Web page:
Ever since I came to my first AMA Conference (in Newcastle the last time round!) I’ve always written up my notes, thoughts and opinions. Sometimes, I must admit I’ve been a bit harsh, I’ll also caveat that by saying that sometimes I’ve not been clear enough and sometimes, well maybe I got the level just right. Anyway, here’s some thoughts below which are, I must stress, my opinions alone. I’d love to know other people’s thoughts too!

Day one has been generally a really positive day – it’s been great to catch up with colleagues from around the UK and Newcastle/Gateshead is a lovely city to be visiting. Since I last came to the AMA conference the programme seems more cleverly put together and its more (to take what a colleague said) more of a Edinburgh Fringe style – a pick and mix where sometimes you land well and othertimes it’s less exciting, but crucially, none of the sessions are too long.

Finding Time
One of the things I’ve been struck in conversation is how the pace of what we do has accelerated hugely over the last 5 to 10 years while staffing teams have generally got smaller and budgets have shrunk. Everyone’s trying to do more and, for the large part, against the odds succeeding. However I wonder if there is a cost in terms of innovation, exploration, quality and our own health and wellbeing? It seems that we speak extensively of what we must do and add in, but little about what we stop doing to make time.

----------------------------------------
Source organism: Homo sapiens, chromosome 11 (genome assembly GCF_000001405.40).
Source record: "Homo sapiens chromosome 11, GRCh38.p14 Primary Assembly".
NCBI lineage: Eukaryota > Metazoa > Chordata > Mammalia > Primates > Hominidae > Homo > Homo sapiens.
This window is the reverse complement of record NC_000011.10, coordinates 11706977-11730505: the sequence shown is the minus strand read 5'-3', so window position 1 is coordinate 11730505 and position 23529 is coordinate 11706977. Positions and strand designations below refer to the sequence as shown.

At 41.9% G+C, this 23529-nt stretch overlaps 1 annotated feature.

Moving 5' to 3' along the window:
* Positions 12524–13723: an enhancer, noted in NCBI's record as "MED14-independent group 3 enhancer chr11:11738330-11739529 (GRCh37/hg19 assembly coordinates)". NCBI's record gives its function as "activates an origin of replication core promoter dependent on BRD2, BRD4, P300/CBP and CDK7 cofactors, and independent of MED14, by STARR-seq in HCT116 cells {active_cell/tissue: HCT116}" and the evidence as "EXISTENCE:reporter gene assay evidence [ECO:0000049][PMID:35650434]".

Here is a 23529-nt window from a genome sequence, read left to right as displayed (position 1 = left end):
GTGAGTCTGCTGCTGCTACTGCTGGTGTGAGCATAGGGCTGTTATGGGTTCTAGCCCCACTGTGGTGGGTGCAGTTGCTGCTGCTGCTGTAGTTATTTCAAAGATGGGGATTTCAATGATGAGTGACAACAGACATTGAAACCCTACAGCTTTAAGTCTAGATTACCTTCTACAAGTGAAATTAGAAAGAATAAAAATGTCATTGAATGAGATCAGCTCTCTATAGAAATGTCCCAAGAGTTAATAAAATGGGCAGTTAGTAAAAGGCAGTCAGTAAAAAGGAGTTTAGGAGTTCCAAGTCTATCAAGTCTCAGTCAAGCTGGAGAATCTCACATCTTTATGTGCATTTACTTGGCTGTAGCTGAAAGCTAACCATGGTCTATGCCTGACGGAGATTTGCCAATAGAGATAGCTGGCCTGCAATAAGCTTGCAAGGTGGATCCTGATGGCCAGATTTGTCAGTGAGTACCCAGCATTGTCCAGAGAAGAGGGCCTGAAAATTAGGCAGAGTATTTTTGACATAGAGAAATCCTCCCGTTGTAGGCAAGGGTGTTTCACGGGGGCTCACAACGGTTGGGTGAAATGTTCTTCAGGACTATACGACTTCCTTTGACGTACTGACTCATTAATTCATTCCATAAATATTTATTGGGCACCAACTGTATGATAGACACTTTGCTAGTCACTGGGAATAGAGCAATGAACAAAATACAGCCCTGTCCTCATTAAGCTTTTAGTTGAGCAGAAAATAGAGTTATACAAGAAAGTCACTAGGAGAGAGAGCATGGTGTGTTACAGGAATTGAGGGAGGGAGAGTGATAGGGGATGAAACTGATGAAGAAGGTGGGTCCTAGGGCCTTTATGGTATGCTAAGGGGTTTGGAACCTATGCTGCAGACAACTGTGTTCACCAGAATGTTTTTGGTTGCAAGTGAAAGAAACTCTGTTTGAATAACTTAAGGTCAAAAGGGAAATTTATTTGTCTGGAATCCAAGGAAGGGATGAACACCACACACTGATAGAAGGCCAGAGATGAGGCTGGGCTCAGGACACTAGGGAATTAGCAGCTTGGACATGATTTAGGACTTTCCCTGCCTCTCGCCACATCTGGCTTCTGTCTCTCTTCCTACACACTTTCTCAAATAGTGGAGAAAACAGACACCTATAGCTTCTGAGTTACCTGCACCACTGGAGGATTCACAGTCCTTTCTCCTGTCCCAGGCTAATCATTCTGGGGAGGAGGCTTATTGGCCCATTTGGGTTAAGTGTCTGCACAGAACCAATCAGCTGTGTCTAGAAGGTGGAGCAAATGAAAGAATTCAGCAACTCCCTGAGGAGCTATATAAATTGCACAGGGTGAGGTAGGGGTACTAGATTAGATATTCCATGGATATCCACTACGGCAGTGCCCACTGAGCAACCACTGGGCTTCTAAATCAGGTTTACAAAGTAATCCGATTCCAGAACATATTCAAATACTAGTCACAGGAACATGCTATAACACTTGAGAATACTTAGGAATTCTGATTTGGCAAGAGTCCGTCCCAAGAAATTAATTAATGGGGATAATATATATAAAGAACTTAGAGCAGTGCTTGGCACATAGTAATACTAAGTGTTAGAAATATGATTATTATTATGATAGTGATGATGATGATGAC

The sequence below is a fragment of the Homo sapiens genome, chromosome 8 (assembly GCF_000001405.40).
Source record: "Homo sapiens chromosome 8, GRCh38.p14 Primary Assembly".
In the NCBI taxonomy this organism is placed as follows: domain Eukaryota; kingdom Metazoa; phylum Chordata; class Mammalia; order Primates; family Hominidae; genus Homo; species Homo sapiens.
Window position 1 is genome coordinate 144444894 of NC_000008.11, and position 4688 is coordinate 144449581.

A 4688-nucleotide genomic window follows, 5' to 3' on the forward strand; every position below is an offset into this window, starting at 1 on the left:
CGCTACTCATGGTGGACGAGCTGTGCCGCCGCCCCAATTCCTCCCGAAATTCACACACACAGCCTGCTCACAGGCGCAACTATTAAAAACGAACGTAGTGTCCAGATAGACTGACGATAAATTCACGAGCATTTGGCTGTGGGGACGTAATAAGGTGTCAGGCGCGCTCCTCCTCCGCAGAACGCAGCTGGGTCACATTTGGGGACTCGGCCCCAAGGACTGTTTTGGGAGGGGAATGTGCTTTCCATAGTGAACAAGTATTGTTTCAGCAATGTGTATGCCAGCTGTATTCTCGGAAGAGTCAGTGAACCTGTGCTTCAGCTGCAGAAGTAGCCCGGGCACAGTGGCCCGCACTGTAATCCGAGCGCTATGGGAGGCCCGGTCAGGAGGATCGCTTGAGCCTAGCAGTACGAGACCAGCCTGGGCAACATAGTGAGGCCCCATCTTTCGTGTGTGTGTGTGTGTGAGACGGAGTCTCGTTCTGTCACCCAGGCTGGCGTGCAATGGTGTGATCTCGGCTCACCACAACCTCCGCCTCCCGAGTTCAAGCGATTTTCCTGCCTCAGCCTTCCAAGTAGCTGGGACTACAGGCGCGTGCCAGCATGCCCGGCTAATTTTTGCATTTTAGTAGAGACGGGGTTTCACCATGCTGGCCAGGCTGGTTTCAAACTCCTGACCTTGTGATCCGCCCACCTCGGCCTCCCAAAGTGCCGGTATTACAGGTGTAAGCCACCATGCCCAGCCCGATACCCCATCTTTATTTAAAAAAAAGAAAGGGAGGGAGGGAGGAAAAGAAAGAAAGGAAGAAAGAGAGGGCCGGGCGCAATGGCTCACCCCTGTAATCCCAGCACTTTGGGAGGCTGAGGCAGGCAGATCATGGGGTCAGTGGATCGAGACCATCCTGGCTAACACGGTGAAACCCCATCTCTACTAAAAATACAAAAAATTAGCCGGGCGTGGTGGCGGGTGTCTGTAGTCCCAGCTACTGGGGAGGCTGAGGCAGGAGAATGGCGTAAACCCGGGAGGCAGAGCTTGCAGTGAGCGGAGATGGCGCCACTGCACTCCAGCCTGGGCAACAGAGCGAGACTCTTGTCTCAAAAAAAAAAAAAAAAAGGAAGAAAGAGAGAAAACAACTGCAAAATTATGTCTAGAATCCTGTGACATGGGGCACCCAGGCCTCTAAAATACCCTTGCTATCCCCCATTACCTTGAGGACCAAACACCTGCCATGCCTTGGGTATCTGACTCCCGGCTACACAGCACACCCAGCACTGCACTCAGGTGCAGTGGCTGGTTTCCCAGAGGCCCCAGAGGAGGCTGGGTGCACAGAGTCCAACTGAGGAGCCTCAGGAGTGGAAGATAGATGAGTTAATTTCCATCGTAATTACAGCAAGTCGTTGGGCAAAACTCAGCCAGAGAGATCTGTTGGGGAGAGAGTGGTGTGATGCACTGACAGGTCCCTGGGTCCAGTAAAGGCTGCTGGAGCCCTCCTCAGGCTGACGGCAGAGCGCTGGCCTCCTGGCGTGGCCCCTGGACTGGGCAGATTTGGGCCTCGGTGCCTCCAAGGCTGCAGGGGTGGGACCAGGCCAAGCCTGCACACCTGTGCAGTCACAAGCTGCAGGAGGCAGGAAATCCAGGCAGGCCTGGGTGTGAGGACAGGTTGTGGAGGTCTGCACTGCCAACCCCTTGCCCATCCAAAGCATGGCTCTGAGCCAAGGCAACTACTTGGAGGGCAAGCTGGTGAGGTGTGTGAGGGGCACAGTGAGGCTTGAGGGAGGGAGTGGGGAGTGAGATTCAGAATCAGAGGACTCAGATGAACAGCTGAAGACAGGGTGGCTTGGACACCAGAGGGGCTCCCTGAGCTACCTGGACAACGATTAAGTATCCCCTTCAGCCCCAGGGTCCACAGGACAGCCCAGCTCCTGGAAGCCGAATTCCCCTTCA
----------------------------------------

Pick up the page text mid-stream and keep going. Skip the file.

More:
Being Kind
I loved Alan Lane’s talk. I like kindness and sometimes worry that we sometimes forget in our roles of relentlessly chasing money so that our organisations survive, that we’re here to make people’s lives better and happier. There’s a really interesting thing about a number of theatres and the organisational and operational models that underpin them which is this (and whisper it): they’re not fit for purpose. If we were starting from scratch with an organisation today they probably wouldn’t look like many do – but the space to change, explore, learn and the right to fail are not afforded to them at the level required for institutional change (I should also mention that I think economically we’re fucked as well, after all how can you deliver permanent financial growth without stepping on people or the planet? We need a new way.). But maybe there are small steps we can all, individually take?